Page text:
of the New
York Yankees has deep roots and many rich layers
of bitter memory to marinade and wallow in. I have hated the
Yankees much longer and more intensely than I have cheered the Boston
Red Sox, and the current matchup between the two teams, which I
quake at even mentioning for fear of adversely affecting the outcome,
the scabs off wounds still raw after years of Sports Therapy.
My memories of hating the Yankees are among my earlies and most cherished.
In those days I hated them because they annually thwarted
the ambitions of the major league team I followed in my youth, the Baltimore
grew up a baseball fan and little leaguer in Rochester,
New York, a rather
boring slice of middle America despite its reputation as a hotbed of
liberal eccentricity. There wasn’t much to do during the summer (way pre-internet)
but play and follow baseball.
The local nine, the Rochester
Red Wings, were the Triple A affiliate
of the Orioles, and I spent many hot summer nights watching them face
off with the Syracuse Chiefs, the Buffalo Bisons and the Toronto Blue
in the day the International League included Toronto, Montreal and the
Havana Sugar Kings, making it authentically international. Rumor
has it that in the months immediately after the Cuban Revolution, Fidel
Castro himself, whose failure as a right-handed pitcher at a 1950 try-out
with the New York Giants may have directly led to the Cuban Missile Crisis,
would sneak out to the ballpark and actually suit up and slip into center
field during the late innings of ball games.
From a box on the first base line at the Red Wing’s Silver Stadium I
watched future major leaguers like Mark Belanger, Dave McNally, Jim Palmer,
Mike Epstein, Davey Johnson and Boog Powell working their way up through
the system, finally arriving at The Show only to be stymied in their
(and vicariously, my own) quest for the ultimate prize by the Murderers
Row of those heartless, over-paid, insufferably conceited Yankees.
Their conceit was, unfortunately, justifiable. In 1964, when I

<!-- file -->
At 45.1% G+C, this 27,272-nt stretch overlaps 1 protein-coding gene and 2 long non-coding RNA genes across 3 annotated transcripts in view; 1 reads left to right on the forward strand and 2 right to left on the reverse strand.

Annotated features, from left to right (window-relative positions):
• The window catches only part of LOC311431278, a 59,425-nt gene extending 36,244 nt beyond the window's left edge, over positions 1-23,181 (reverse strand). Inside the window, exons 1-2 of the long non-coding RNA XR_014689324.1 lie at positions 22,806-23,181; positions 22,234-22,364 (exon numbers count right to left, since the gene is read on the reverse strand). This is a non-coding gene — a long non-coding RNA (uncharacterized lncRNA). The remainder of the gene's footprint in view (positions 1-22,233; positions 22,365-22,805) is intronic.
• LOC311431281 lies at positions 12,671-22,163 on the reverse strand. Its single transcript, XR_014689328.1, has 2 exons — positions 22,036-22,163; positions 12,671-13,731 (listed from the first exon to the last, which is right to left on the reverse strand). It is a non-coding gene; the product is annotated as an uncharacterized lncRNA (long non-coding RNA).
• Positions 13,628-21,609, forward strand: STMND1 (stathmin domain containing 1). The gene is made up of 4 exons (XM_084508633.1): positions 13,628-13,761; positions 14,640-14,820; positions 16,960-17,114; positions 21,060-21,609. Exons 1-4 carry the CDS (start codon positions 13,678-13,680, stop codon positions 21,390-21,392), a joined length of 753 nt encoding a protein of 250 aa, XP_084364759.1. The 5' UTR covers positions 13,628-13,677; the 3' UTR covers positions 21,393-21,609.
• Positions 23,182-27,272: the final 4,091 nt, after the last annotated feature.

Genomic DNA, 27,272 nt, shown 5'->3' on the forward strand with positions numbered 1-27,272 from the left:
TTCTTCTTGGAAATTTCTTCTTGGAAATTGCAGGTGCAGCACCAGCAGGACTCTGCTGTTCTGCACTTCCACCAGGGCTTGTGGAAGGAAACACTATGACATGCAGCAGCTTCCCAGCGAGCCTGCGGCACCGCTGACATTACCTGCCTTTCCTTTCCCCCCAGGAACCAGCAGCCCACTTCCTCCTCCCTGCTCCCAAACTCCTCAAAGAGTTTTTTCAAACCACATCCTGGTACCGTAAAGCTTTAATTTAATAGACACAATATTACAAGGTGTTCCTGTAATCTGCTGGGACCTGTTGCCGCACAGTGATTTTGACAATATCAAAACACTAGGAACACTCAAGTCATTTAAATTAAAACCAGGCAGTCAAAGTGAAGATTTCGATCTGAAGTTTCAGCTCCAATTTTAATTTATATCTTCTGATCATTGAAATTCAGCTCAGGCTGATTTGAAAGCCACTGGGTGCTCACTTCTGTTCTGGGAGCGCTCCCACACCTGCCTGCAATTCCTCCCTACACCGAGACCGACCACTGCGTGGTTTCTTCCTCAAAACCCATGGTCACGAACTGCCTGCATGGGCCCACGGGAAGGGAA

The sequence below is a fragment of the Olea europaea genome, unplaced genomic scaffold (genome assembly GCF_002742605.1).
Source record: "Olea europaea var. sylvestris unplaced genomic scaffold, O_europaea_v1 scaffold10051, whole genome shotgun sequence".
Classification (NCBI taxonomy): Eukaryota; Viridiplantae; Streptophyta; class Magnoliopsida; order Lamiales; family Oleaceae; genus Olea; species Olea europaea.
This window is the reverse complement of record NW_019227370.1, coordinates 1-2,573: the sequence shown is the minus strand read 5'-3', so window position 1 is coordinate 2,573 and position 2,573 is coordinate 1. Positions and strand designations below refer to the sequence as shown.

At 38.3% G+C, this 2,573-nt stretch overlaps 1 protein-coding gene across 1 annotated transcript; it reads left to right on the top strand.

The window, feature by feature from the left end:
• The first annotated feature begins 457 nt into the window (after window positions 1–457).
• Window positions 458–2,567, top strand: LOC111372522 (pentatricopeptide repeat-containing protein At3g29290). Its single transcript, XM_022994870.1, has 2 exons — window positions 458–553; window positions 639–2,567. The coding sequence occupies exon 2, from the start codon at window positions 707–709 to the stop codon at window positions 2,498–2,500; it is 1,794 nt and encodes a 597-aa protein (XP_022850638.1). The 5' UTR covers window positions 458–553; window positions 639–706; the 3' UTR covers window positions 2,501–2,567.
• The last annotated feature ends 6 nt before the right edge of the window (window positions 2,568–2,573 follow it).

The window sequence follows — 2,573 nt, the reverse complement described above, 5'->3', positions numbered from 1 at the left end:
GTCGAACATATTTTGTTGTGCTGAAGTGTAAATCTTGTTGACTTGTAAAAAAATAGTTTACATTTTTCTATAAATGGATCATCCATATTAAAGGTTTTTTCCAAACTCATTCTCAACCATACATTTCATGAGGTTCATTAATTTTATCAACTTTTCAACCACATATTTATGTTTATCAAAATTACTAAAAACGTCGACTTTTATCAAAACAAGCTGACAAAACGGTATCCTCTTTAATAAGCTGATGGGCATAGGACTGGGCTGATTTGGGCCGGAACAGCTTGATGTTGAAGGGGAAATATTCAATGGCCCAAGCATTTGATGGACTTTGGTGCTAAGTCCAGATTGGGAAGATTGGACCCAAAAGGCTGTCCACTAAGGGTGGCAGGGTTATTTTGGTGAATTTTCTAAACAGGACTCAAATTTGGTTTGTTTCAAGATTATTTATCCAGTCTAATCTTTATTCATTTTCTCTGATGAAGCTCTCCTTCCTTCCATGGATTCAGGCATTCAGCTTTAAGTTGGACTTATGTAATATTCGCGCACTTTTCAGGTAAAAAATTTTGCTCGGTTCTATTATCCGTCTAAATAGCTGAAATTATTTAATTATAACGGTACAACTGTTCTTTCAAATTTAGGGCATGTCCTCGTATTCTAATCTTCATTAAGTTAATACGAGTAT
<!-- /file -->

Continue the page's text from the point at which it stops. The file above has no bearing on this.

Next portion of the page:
was 11, they had been in the World Series 14 of the previous 16 years,
and had won the damn thing 10 of those years. That
year the Bronx Bombers fielded at team including Clete Boyer, Tony Kubek, Joe Pepitone, Elston
Howard, Mickey Mantle and Roger Maris. Their pitching staff included
Jim Bouton, Al Downing, Mel Stotlemyre and Whitey Ford. They won 99 games
and ran away with the American League pennant. Again.
That same year I organized and circulated a petition at Council Rock Middle
School, asking Major League Commissioner Ford Frick to break up the Yankees,
for the good of baseball. They were ruining the sport! There was no drama,
no suspense, no fair play. Owner Bill Veeck had a payroll twice
the league average and was able to buy the best players from all the
other teams. 57 students and 4 teachers signed, demanding that the Yankees
roster be disbanded and the talent distributed to the other teams in
When I was 18 I moved to Boston and over the ensuing years my sporting
allegiances gradually migrated to the Red Sox, Celtics and Patriots,
although my hatred of the Yankees continued not only unabated, but amplified. My
personal sense of unjust persecution and Sisyphusian frustration found
fertile ground in the Red Sox decades-long quest to unravel the
After an eight-year stay in Cambridge which included the Red Sox excruciating
loss to Cincinnati in the ’75 series and numerous seasons truncated by
the dastardly dudes from the Bronx, I started migrating south myself. My
academic and personal life led to prolonged stints in Austin, Texas and
the Andean region of South America. At each stop the whole concept
of "Yankee" acquired new implications of dastardly evil. The
whole process culminated when I was kidnapped and almost killed by the
Tupak Amaru Revolutionary Movement in Peru for BEING a Yankee myself!
Shortly after this incident I returned to the US.
My hatred of the baseball Yankees has a depth and dimension that quite
honestly makes me question to my core my own concept of what sort of
human being I am. I always considered myself a compassionate person,
siblings recollections notwithstanding. If anything, I am pathologically
over-empathic. I see the points of ALL sides in a dispute, deeply.
I can find the good side in ANYONE, even, for example, someone as universally
vilified as Adolf Hitler. I mean, the man loved dogs, he couldn’t have
been all bad.
But when I look into my soul I can find no sympathy, no pity, for George
Steinbrenner, the New York Yankees and their unholy legions. If Boston
and New York were
city-states in ancient Peloponnesia, and Boston somehow managed to overcome
the Evil Empire on the field of honorable battle, I would be first in
line for the apres-conquest raping and pillaging.
Such violent emotions frighten me. Who among us know what we are
capable of when the situation around us awakens our deepest fears,
desires and hatreds? The next 10 days will be ones of exquisite torture
around the Dowbrigade household. The lovely but frustrating Norma Yvonne
has declared herself a Yankee fan, despite (or perhaps because of) knowing
absolutely nothing about the game. An iron curtain has descended across
the marital bed.
I see trouble ahead whatever the outcome. We all know the Red Sox can’t
win until Hell Freezes Ever. The Chicago Cubs are under a similar
diabolic edict. Should they meet in the Ultimate Series, it could
be a case of Apocalypse Now. Stay tuned…..